So what can you do with MonkeyLearn is basically analyze the feedback at scale, you can sort through all of it. You can actually inform your product decisions by analyzing the aspects, the sentiment, the emotion, the opinion units. And also you can have a centralized criteria, which is not easy to have, especially if you have a lot of people, or if you are in customer support which has a high [inaudible] turnover. It’s very hard to have a centralized criteria about how to tag searching data, how to track or search on the feedback. So today, what we’re going to be working on specifically is trying to understand Slack reviews that were left in Capterra, things like, “It’s really easy to integrate with” or, “Fantastic collaboration tool” or, “Terrible notification sounds, you will hear it even in noisy room.” So the idea is that you can grab these and say, “Okay, it’s really easy to integrate with, it seems like it’s positive and it’s talking about ease of integration.” The idea is that you can get these at– doing it at scale, you can inform then product decisions. For example, if you were competitor to Slack, you can say, “Okay, we have to improve our integration capabilities.” Or if you were to slide, you can say, “Hey, well, stop.” So what the process would look like is we’re going to be using some models that we have already trained with, like Slack data taken from Capterra. Things like, “It helps improve coordination on team members.” Which classified with a more sentiment analysis would say, “Okay, this is negative, neutral or positive.” In this case obviously is positive. Or also using these to classify into topics. For example, ease of use, integrations, performance quality, UI, UX. For example, you can say, “I work across the some of the workspaces and switching is very easy.” This is definitely talking about ease of use.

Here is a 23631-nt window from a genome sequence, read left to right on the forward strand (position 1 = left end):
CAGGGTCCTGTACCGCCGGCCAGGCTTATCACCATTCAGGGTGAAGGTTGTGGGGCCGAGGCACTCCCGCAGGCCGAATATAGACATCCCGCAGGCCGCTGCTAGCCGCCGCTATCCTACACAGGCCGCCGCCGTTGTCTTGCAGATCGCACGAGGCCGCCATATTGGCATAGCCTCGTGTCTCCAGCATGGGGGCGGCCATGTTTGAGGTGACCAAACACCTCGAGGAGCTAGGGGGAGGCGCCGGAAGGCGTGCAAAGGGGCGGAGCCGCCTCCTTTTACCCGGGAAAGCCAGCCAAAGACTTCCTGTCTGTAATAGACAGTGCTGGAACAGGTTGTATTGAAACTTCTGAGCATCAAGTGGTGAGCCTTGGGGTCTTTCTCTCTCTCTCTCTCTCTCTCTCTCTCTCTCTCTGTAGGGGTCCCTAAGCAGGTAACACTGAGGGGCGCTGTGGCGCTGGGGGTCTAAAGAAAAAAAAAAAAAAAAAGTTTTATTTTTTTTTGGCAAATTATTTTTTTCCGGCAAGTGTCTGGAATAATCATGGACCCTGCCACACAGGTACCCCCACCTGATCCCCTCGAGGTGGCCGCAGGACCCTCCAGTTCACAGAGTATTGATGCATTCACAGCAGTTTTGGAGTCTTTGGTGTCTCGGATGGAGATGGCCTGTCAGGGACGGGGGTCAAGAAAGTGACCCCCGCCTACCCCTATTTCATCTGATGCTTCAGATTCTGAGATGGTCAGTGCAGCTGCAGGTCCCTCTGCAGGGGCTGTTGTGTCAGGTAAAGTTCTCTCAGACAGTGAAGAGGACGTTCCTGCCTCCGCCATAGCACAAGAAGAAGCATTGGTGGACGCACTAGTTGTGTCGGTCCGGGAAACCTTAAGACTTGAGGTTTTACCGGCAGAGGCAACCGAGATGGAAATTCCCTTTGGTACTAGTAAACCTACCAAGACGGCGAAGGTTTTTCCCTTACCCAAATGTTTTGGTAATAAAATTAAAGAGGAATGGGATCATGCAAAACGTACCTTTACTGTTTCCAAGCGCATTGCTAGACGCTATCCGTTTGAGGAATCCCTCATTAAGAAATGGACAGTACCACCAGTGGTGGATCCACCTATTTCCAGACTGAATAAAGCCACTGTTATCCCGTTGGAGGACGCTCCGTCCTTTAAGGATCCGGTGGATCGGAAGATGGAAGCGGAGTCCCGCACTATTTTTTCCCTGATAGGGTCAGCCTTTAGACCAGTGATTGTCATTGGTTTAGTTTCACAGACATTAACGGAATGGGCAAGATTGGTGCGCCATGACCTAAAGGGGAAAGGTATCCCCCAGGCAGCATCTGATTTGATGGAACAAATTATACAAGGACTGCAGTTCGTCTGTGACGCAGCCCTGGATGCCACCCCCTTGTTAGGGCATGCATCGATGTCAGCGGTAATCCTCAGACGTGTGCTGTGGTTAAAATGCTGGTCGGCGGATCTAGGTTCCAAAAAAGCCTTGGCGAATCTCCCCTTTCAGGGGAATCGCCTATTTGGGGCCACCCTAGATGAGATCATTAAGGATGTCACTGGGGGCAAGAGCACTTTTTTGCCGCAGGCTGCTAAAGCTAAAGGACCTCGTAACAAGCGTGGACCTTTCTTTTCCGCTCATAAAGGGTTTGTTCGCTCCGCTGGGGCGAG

And last but not least, what you are going to be doing is using RapidMiner to basically connect all these individual touts that we’re going to be creating with MonkeyLearn. So let’s jump and dive into the demo. What we’ll now review is how to use pre-trained models on MonkeyLearn. How to train custom models with your own data and how to set up the process in RapidMiner. So without further ado, let’s jump into the MonkeyLearn dashboard. So this what you will be able to see if you sign up to MonkeyLearn. We are a freemium company, so basically, you can sign up for free. Just test it out, we encourage you to do so. What you’ll see is that there are a lot of models that are pre-trained, for example NPSS, feedback crossfire, sentiment analysis, keyword extraction, urgency detection. Let’s grab the sentiment analysis, for example. Let’s just test it out and see, “Okay, here’s the best sentiment analysis tool ever.” Let’s test it out and see what MonkeyLearn says about it. They say, “Don’t do live demos” exactly for this reason. And it’s saying, “Okay, this is 100% positive.” Let’s say something like, “This demo is taking too long, it’s not that good.” And see what MonkeyLearn has to say about that. So this is calling the API directly, which is hosted in the cloud, and it was saying, “Okay, this seems to be very negative.” With a confidence of 99.8%. This, obviously, is the nice way to see it, you can actually turn off the nice way to see it and go directly to how the output MonkeyLearn is provided, which is pretty standard JSON format that you can reuse in other ways.